New York Army National Guard members Warrant Officer Meghan Polis, left, and Chief Warrant Officer 3 Stephen Polis -- a daughter and dad flying duo who are both assigned to Company B 3rd Battalion 142nd Assault Helicopter Battalion -- pose in front of a UH-60 Black Hawk helicopter at Fort Drum, New York, July 22, 2015. U.S. Army photo by Sgt. Jonathan MonfilettoFORT DRUM, N.Y., July 30, 2015 – Army Warrant Officer Meghan Polis, a UH-60 Black Hawk helicopter pilot in the New York National Guard, doesn’t remember it but she logged her first three hours of helicopter flight time when she was just 3 months old.
Her father -- New York Army National Guard Chief Warrant Officer 3 Stephen Polis -- and her mother were going to a barbecue in Albany. They lived on Long Island and they decided to make the trip north by air instead of driving. The flight school Stephen Polis worked for at the time as an instructor pilot allowed him to borrow a two-seat helicopter for the day. His wife held little Meghan to her chest and put cotton balls in the baby’s ears. And away the family went.
Sharing a Love of Flying Since then, dad and daughter, both from East Patchogue, New York, have shared a love of flying that extends into their military careers. On July 22, the two Army Guard aviators made their first flight together as pilots, during the 42nd Aviation Brigade’s annual training here. The two are UH-60 Black Hawk helicopter pilots assigned to Company B, 3rd Battalion, 142nd Assault Helicopter Battalion, headquartered in Ronkonkoma, New York. They flew as pilot in command -- dad -- and pilot -- daughter -- on a morale flight for the mechanics, fuelers, supply people and other support personnel who keep the pilots of the 3-142nd in the air. The aircraft, Stephen said, was the same one he flew in 2008-2009 when the unit deployed to Iraq.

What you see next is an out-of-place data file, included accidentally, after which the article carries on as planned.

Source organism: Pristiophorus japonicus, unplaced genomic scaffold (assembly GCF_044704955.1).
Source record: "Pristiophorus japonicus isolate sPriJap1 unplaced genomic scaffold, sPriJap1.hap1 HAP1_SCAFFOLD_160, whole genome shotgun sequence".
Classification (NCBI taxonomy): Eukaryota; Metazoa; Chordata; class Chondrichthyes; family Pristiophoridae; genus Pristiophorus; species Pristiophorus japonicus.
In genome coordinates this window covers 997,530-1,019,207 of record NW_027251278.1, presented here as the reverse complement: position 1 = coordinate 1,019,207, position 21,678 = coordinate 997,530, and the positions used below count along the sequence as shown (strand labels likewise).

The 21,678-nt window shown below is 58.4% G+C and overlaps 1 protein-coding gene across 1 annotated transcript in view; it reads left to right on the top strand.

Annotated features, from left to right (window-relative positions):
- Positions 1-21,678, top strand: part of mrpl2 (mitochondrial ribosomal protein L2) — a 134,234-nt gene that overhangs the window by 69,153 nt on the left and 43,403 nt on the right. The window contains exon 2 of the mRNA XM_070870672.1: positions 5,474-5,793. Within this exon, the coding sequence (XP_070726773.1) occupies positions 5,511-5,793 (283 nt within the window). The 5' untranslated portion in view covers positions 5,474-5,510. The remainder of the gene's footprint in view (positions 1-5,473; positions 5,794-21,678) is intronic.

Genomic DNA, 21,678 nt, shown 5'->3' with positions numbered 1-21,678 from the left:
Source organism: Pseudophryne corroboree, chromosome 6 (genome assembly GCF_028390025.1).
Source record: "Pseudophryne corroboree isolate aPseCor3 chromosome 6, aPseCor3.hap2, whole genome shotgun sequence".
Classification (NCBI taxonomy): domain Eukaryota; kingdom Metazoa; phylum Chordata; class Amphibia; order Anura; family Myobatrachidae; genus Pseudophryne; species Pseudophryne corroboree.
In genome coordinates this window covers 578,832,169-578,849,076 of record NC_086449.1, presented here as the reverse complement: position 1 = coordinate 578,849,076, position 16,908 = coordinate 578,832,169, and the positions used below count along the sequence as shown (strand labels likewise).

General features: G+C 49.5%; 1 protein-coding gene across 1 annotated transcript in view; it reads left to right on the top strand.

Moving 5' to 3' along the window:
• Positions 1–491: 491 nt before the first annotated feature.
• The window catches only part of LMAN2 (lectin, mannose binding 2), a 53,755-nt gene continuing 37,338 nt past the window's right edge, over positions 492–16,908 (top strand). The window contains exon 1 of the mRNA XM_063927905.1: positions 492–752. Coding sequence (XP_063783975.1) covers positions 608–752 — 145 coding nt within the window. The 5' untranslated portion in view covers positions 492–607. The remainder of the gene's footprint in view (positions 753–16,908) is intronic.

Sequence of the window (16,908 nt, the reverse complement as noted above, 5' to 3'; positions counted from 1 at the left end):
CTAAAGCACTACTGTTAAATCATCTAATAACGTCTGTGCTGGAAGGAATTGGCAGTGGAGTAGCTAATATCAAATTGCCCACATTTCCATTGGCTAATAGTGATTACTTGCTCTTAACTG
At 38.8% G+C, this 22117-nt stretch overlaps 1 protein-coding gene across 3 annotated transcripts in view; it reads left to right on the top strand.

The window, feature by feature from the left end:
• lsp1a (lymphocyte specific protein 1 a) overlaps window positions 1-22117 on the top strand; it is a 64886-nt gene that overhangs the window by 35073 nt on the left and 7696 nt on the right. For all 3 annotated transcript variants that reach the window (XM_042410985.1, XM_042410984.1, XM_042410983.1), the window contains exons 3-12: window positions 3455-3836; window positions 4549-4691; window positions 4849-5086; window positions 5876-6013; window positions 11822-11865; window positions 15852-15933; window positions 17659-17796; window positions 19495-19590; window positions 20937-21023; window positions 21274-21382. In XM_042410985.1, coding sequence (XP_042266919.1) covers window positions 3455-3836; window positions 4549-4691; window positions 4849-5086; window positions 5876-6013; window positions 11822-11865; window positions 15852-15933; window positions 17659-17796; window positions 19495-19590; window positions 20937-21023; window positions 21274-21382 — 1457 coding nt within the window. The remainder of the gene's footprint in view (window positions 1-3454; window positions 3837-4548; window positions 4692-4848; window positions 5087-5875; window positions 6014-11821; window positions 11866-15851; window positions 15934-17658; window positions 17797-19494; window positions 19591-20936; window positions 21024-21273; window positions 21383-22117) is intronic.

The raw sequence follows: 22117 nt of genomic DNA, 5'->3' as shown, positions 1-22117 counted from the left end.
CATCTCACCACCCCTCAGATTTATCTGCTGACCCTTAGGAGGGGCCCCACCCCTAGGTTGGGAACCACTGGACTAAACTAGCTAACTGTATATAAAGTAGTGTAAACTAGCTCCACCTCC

After almost three years of inactivity, the Air Force recertified the Viper Demo Team and chose Baker to be its sole pilot. "Craig always wanted to be a fighter pilot," said Lindsey Baker, Baker's wife of 10 years. "That, coupled with his desire to serve our country, drives what he does. He puts his all into everything that he is passionate about." From a young age, the Air Force Academy graduate said, he had an itch for the thrill to fly. Air Force Capt. Craig “Rocket” Baker, F-16 Viper Demo Team pilot, center left, stands for a photo with team members and Gen. Hawk Carlisle, center right, commander of Air Combat Command, during the Heritage Flight Certification and Training Course at Davis-Monthan Air Force Base, Ariz., Feb. 28, 2015. U.S. Air Force photo by Senior Airman Jensen Stidham"It's what I always wanted to do, and I've been fortunate enough along the way to have family from when I was a kid all the way through my Air Force career, support me along the way to allow what was a dream to become a reality," Baker said. Through the years, the Gray's Creek, North Carolina, native said, he sought the best way to become an Air Force pilot. "I started asking questions, because I really wanted to fly," he said. "Most of the pilot slots were given to the Air Force Academy, so at that point I set my sights on going there."